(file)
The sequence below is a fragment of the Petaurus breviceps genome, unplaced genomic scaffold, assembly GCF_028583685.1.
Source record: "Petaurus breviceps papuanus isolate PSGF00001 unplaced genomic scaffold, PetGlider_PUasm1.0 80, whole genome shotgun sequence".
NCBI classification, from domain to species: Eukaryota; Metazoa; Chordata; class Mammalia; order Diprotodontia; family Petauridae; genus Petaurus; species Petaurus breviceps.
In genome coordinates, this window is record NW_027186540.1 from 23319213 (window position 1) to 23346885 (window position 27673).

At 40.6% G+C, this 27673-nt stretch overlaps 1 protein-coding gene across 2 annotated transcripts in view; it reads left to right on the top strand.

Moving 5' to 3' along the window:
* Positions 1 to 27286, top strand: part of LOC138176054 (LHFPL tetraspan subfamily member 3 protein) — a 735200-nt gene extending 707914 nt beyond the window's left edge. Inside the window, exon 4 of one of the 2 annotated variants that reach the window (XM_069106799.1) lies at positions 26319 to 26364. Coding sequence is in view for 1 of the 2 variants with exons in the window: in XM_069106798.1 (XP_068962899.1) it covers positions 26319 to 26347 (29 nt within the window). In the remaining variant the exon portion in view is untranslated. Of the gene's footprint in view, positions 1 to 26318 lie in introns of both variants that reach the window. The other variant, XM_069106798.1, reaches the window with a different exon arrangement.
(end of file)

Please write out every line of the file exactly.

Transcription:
The sequence below is a fragment of the Petaurus breviceps genome, unplaced genomic scaffold, assembly GCF_028583685.1.
Source record: "Petaurus breviceps papuanus isolate PSGF00001 unplaced genomic scaffold, PetGlider_PUasm1.0 80, whole genome shotgun sequence".
NCBI classification, from domain to species: Eukaryota; Metazoa; Chordata; class Mammalia; order Diprotodontia; family Petauridae; genus Petaurus; species Petaurus breviceps.
In genome coordinates, this window is record NW_027186540.1 from 23319213 (window position 1) to 23346885 (window position 27673).

At 40.6% G+C, this 27673-nt stretch overlaps 1 protein-coding gene across 2 annotated transcripts in view; it reads left to right on the top strand.

Moving 5' to 3' along the window:
* Positions 1 to 27286, top strand: part of LOC138176054 (LHFPL tetraspan subfamily member 3 protein) — a 735200-nt gene extending 707914 nt beyond the window's left edge. Inside the window, exon 4 of one of the 2 annotated variants that reach the window (XM_069106799.1) lies at positions 26319 to 26364. Coding sequence is in view for 1 of the 2 variants with exons in the window: in XM_069106798.1 (XP_068962899.1) it covers positions 26319 to 26347 (29 nt within the window). In the remaining variant the exon portion in view is untranslated. Of the gene's footprint in view, positions 1 to 26318 lie in introns of both variants that reach the window. The other variant, XM_069106798.1, reaches the window with a different exon arrangement.